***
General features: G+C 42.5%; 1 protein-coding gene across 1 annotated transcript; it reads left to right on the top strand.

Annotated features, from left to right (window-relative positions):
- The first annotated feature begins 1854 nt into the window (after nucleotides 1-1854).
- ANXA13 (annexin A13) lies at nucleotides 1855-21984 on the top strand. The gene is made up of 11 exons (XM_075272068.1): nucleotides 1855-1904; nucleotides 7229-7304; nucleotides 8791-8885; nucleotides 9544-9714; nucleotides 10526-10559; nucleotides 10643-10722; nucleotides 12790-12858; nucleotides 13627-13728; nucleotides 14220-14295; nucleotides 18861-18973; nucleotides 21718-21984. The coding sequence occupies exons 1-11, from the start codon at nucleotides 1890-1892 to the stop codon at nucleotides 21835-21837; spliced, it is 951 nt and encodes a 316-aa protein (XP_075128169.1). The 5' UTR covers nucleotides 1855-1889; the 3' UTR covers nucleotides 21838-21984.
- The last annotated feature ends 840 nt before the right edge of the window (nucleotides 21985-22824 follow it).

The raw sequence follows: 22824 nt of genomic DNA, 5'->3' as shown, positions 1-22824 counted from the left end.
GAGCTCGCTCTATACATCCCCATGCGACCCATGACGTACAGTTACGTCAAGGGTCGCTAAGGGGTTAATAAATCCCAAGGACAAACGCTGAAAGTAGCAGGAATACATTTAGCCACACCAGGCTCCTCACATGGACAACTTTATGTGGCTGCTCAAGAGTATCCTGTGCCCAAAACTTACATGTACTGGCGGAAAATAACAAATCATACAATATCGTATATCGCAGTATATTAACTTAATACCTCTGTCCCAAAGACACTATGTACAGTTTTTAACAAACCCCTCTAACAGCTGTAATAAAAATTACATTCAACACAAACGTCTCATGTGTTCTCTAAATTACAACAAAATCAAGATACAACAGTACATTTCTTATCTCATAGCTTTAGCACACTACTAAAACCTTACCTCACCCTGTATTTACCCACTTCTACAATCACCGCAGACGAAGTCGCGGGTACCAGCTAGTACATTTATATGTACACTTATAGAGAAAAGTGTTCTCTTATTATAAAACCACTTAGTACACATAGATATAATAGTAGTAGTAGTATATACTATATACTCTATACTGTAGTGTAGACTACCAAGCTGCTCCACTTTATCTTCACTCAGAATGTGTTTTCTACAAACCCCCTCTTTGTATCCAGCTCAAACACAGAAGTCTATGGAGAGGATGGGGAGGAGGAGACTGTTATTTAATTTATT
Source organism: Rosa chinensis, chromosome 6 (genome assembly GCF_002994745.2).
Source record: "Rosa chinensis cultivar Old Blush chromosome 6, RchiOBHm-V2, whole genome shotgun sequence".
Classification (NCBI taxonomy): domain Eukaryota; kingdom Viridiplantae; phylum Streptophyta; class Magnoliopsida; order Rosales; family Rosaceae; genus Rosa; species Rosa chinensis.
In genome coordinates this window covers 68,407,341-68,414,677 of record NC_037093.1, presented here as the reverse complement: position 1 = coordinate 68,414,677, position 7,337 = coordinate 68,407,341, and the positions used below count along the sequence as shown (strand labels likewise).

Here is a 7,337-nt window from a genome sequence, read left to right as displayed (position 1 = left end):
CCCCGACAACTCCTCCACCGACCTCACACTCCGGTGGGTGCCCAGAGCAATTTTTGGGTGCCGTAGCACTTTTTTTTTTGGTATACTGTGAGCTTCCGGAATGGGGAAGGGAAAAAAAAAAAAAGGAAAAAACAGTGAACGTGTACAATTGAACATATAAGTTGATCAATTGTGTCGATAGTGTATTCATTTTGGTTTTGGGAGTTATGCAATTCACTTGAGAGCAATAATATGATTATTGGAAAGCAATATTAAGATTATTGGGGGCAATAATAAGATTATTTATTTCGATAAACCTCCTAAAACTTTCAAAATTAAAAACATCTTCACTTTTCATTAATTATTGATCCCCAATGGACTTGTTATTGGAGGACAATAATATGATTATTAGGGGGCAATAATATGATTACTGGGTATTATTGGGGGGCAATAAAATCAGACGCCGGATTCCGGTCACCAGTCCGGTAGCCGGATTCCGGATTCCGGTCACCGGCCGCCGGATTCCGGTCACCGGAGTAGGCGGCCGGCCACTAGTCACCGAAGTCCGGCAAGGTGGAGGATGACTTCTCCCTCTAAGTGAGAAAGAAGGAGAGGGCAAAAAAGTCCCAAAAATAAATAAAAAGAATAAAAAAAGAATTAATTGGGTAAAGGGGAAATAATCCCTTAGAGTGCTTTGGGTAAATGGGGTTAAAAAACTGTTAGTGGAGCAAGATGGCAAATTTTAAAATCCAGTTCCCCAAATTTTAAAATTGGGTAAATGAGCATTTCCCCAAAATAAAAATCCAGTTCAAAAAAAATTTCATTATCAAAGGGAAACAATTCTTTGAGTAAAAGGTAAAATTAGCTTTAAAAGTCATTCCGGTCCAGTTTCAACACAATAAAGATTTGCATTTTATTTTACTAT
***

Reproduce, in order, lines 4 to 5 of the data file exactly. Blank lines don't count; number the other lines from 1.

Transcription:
- ANXA13 (annexin A13) lies at nucleotides 1855-21984 on the top strand. The gene is made up of 11 exons (XM_075272068.1): nucleotides 1855-1904; nucleotides 7229-7304; nucleotides 8791-8885; nucleotides 9544-9714; nucleotides 10526-10559; nucleotides 10643-10722; nucleotides 12790-12858; nucleotides 13627-13728; nucleotides 14220-14295; nucleotides 18861-18973; nucleotides 21718-21984. The coding sequence occupies exons 1-11, from the start codon at nucleotides 1890-1892 to the stop codon at nucleotides 21835-21837; spliced, it is 951 nt and encodes a 316-aa protein (XP_075128169.1). The 5' UTR covers nucleotides 1855-1889; the 3' UTR covers nucleotides 21838-21984.
- The last annotated feature ends 840 nt before the right edge of the window (nucleotides 21985-22824 follow it).